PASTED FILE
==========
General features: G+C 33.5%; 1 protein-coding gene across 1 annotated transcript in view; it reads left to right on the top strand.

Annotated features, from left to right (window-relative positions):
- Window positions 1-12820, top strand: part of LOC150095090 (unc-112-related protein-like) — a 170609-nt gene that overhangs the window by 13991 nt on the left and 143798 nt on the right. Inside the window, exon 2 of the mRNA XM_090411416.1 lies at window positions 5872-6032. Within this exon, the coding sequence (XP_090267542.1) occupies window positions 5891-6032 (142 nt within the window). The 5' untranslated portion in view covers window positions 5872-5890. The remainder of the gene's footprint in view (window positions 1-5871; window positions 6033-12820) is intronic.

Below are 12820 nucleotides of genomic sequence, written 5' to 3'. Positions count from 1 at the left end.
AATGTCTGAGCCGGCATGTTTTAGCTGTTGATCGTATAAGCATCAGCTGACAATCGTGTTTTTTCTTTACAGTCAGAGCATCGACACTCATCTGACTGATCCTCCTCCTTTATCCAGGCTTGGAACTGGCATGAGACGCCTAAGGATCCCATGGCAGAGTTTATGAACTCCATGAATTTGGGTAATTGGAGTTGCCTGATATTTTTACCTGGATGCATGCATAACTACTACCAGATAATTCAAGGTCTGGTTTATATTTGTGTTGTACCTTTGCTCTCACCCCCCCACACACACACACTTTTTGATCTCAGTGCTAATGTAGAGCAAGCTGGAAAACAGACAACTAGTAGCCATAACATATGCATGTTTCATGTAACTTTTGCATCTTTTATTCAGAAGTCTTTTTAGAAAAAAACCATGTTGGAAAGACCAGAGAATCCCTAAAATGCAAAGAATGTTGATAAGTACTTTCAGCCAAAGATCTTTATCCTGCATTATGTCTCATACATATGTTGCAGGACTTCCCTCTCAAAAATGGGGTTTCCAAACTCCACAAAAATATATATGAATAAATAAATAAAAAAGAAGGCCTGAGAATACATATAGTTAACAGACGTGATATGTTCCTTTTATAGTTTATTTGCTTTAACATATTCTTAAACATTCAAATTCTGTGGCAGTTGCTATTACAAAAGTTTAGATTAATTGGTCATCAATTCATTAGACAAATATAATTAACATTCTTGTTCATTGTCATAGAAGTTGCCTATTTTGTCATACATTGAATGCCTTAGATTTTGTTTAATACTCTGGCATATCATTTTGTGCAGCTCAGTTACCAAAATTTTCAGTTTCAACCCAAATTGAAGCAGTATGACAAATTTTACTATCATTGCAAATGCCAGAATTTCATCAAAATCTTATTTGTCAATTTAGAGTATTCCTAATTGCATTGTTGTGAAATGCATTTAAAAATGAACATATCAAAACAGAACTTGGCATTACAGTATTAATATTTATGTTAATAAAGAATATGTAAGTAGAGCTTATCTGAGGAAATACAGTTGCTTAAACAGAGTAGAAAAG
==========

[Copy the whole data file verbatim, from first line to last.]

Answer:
General features: G+C 33.5%; 1 protein-coding gene across 1 annotated transcript in view; it reads left to right on the top strand.

Annotated features, from left to right (window-relative positions):
- Window positions 1-12820, top strand: part of LOC150095090 (unc-112-related protein-like) — a 170609-nt gene that overhangs the window by 13991 nt on the left and 143798 nt on the right. Inside the window, exon 2 of the mRNA XM_090411416.1 lies at window positions 5872-6032. Within this exon, the coding sequence (XP_090267542.1) occupies window positions 5891-6032 (142 nt within the window). The 5' untranslated portion in view covers window positions 5872-5890. The remainder of the gene's footprint in view (window positions 1-5871; window positions 6033-12820) is intronic.

Below are 12820 nucleotides of genomic sequence, written 5' to 3'. Positions count from 1 at the left end.
AATGTCTGAGCCGGCATGTTTTAGCTGTTGATCGTATAAGCATCAGCTGACAATCGTGTTTTTTCTTTACAGTCAGAGCATCGACACTCATCTGACTGATCCTCCTCCTTTATCCAGGCTTGGAACTGGCATGAGACGCCTAAGGATCCCATGGCAGAGTTTATGAACTCCATGAATTTGGGTAATTGGAGTTGCCTGATATTTTTACCTGGATGCATGCATAACTACTACCAGATAATTCAAGGTCTGGTTTATATTTGTGTTGTACCTTTGCTCTCACCCCCCCACACACACACACTTTTTGATCTCAGTGCTAATGTAGAGCAAGCTGGAAAACAGACAACTAGTAGCCATAACATATGCATGTTTCATGTAACTTTTGCATCTTTTATTCAGAAGTCTTTTTAGAAAAAAACCATGTTGGAAAGACCAGAGAATCCCTAAAATGCAAAGAATGTTGATAAGTACTTTCAGCCAAAGATCTTTATCCTGCATTATGTCTCATACATATGTTGCAGGACTTCCCTCTCAAAAATGGGGTTTCCAAACTCCACAAAAATATATATGAATAAATAAATAAAAAAGAAGGCCTGAGAATACATATAGTTAACAGACGTGATATGTTCCTTTTATAGTTTATTTGCTTTAACATATTCTTAAACATTCAAATTCTGTGGCAGTTGCTATTACAAAAGTTTAGATTAATTGGTCATCAATTCATTAGACAAATATAATTAACATTCTTGTTCATTGTCATAGAAGTTGCCTATTTTGTCATACATTGAATGCCTTAGATTTTGTTTAATACTCTGGCATATCATTTTGTGCAGCTCAGTTACCAAAATTTTCAGTTTCAACCCAAATTGAAGCAGTATGACAAATTTTACTATCATTGCAAATGCCAGAATTTCATCAAAATCTTATTTGTCAATTTAGAGTATTCCTAATTGCATTGTTGTGAAATGCATTTAAAAATGAACATATCAAAACAGAACTTGGCATTACAGTATTAATATTTATGTTAATAAAGAATATGTAAGTAGAGCTTATCTGAGGAAATACAGTTGCTTAAACAGAGTAGAAAAG